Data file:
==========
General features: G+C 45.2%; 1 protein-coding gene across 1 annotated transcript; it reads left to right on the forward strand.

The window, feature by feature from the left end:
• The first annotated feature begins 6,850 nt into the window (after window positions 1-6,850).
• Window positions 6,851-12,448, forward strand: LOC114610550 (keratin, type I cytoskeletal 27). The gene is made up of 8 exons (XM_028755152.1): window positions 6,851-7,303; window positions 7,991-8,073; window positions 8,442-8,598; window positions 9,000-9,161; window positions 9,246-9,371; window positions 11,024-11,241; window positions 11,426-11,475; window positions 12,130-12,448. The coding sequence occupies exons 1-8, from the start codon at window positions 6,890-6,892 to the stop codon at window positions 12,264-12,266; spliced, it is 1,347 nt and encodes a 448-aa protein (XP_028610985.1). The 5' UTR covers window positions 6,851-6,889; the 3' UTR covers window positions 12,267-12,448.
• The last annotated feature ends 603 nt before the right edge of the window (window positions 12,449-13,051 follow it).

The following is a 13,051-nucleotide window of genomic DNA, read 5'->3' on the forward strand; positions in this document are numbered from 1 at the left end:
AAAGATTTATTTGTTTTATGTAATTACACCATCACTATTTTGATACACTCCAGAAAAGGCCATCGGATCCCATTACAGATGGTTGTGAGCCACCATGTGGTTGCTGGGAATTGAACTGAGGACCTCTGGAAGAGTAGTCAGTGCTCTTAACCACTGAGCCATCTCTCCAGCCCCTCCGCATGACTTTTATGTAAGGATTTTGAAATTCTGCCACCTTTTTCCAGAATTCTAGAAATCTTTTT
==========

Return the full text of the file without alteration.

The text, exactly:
General features: G+C 45.2%; 1 protein-coding gene across 1 annotated transcript; it reads left to right on the forward strand.

The window, feature by feature from the left end:
• The first annotated feature begins 6,850 nt into the window (after window positions 1-6,850).
• Window positions 6,851-12,448, forward strand: LOC114610550 (keratin, type I cytoskeletal 27). The gene is made up of 8 exons (XM_028755152.1): window positions 6,851-7,303; window positions 7,991-8,073; window positions 8,442-8,598; window positions 9,000-9,161; window positions 9,246-9,371; window positions 11,024-11,241; window positions 11,426-11,475; window positions 12,130-12,448. The coding sequence occupies exons 1-8, from the start codon at window positions 6,890-6,892 to the stop codon at window positions 12,264-12,266; spliced, it is 1,347 nt and encodes a 448-aa protein (XP_028610985.1). The 5' UTR covers window positions 6,851-6,889; the 3' UTR covers window positions 12,267-12,448.
• The last annotated feature ends 603 nt before the right edge of the window (window positions 12,449-13,051 follow it).

The following is a 13,051-nucleotide window of genomic DNA, read 5'->3' on the forward strand; positions in this document are numbered from 1 at the left end:
AAAGATTTATTTGTTTTATGTAATTACACCATCACTATTTTGATACACTCCAGAAAAGGCCATCGGATCCCATTACAGATGGTTGTGAGCCACCATGTGGTTGCTGGGAATTGAACTGAGGACCTCTGGAAGAGTAGTCAGTGCTCTTAACCACTGAGCCATCTCTCCAGCCCCTCCGCATGACTTTTATGTAAGGATTTTGAAATTCTGCCACCTTTTTCCAGAATTCTAGAAATCTTTTT